View from Western Washington University

Finding Balance

Students are expected to do everything to fit the expectations set in front of us, and balance is often forgotten. We either study too hard, neglecting sociability, or we socialize too much, neglecting our education. After years of struggling with these expectations, I’ve been told time and time again that I need balance in my life, but what is considered “the right balance” for a college student in trying to manage their day-to-day activities and expectations?

Homesickness can trigger detrimental habits and behavior in trying to cope, but on top of that, the expectation of being a student weighs heavily on our shoulders. Somehow, we’re expected to move on, study hard, be social, work, and graduate with an outstanding GPA which earns us a degree in a major we’re supposed to love. It’s only my freshman year, and I’m already overwhelmed with the expectations of the school and my family.

The home we leave has an impact on how we handle being at college. Sometimes there are things from home that still trigger us from 800 miles away. Parents leave the impression on some that we’re to develop as a human, while remaining the same to them, which can create a need for balance in identity between family and friends.

As children, we are raised to be a certain way with our family. Alone, we developed our own identity with people we encounter. Ideally, as we grow up, we become one person with our family and friends. Realistically, it’s more complicated than that. Our identity remains split between family and friends. As the oldest and first-generation college student, I set an examples. Both of my parents have this idea of what college is and what I need to do.

When we first move away from college, we’re told opinions on how to survive college. The tools for balance are given, but we don’t know how much of everything we need. There aren’t instructions for “the right balance,” because the “right balance” depends on what is right for you. Despite my freshman status, I’ve found some ways that help with balance.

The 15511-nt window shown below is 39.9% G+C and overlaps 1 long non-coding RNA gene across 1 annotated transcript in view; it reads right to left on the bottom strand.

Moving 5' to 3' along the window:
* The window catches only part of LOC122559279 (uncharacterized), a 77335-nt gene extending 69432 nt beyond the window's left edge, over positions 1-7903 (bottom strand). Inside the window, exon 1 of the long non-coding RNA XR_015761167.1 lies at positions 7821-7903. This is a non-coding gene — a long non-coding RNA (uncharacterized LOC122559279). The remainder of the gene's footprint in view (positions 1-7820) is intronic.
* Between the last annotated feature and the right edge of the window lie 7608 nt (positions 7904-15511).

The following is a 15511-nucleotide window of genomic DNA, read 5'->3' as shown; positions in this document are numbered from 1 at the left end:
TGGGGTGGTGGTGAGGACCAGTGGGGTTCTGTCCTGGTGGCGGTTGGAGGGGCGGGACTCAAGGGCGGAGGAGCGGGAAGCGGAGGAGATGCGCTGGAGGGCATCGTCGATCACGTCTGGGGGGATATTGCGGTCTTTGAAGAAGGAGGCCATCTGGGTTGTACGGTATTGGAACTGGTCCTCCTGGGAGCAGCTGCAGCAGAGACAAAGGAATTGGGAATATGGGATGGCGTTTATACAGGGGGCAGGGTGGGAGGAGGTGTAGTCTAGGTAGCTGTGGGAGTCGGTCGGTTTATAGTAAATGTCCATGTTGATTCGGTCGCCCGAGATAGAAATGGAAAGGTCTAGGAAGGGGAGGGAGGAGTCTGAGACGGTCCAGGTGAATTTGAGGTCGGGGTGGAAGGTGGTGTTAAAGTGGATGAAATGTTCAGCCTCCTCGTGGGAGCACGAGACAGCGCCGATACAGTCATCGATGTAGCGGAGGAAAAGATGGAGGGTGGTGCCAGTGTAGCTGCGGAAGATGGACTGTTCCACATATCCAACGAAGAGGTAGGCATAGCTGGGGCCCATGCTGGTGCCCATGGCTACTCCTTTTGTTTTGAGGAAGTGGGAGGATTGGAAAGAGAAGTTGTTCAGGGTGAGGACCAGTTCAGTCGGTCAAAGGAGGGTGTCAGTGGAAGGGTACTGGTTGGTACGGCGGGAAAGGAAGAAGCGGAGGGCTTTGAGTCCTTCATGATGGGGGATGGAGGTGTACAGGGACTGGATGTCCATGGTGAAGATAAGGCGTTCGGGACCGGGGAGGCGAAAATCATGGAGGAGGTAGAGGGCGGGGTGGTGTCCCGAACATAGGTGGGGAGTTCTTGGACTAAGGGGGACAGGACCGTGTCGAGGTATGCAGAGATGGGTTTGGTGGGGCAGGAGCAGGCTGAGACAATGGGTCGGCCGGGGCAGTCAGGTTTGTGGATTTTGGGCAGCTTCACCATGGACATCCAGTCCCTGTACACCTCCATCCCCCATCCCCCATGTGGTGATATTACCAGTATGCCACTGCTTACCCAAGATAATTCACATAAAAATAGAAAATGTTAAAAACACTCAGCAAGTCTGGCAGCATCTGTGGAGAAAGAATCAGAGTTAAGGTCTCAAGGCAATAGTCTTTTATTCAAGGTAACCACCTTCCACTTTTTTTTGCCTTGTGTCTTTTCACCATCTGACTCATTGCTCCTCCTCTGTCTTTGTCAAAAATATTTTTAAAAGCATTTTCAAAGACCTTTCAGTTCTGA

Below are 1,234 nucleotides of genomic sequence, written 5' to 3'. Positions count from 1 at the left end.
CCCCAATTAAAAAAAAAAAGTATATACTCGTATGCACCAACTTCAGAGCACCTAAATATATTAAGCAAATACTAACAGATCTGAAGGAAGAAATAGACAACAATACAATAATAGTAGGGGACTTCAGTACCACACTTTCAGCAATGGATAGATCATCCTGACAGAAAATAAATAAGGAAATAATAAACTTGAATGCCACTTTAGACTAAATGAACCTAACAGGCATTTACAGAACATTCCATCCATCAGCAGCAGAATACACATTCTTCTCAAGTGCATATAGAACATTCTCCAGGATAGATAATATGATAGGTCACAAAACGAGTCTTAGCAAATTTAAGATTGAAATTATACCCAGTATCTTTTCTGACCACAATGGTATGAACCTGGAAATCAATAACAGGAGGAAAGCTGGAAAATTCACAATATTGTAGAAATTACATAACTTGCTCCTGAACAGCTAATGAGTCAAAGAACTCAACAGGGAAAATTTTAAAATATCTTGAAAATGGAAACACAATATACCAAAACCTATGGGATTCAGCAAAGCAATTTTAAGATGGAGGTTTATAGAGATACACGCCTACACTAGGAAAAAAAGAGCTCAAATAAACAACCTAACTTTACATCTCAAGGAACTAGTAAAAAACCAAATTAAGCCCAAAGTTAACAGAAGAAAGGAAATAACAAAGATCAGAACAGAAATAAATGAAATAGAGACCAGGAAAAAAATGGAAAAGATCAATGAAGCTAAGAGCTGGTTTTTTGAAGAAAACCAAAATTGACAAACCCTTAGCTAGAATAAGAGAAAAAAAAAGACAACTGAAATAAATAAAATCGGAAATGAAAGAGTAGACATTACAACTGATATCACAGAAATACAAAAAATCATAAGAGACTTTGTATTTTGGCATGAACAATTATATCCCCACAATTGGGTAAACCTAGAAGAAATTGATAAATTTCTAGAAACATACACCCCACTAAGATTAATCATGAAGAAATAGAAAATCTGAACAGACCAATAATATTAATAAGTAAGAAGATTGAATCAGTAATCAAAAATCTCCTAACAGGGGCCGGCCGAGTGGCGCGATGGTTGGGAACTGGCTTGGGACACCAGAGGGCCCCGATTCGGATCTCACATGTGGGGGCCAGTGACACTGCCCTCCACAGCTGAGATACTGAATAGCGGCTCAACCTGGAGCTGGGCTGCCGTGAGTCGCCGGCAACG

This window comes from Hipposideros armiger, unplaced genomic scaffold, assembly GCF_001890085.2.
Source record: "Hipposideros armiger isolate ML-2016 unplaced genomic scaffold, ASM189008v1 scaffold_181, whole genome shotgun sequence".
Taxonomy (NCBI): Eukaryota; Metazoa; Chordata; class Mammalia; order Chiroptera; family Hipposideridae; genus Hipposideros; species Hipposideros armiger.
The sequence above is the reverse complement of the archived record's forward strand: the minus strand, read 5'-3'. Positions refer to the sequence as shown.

Time-Management

It may seem like an obvious tip, but it really is important. Set time aside to complete you studies. If you have a project due at a certain time, dedicate and schedule when you will sit down and complete it. Take into consideration all that needs to be done and the time you have been allotted to do so.

Exercise

Exercising can help eliminate stress. If you invite your friends, it can be a time for socializing and catching up. If you go alone, it can act as a self-help time where you can take time to clear your head. Not to mention it’s good for the body as well as the mind.

Stay Involved

Academics are pretty time-consuming, but it’s important to stay involved in the community. If you isolate yourself from social activities or community events, you could miss out on opportunities that you might never get again.

Relax

I know, it’s easier said than done. When I first here the word “relax,” I immediately think nap. Sometimes that can be the case, but that’s not it’s complete intention. Relaxing can mean doing anything that calms you. I set aside time to relax and have a creative outlet. It eases my mind of stress, and I am able to focus on what is in front of me. Schedule time to relax and de-stress with whatever calms you.

Sleep

GET ENOUGH SLEEP. College students require at least eight hours of sleep. Occasionally, one might bend the rules because of that one assignment worth 25% of your grade that you waited until the last minute before (reference “Time Management”). Nevertheless, it’s important to get enough sleep to be mentally present and engaged in our academic and social lives so we don’t become sleep deprived zombies.

Even these five things seem impossible to juggle at once, but some don’t have to be every day. Set time to get all your homework done a day before it’s due; give the last day to yourself as a relaxation or adventure day. Exercise whenever you can, even if that consists of a walk across campus just to get out, clear your head, and keep moving. Rest your mind, body, and soul at the end of the day; calculate when you need to go to bed to when you need to get up. Find balance. Be healthy. Be happy.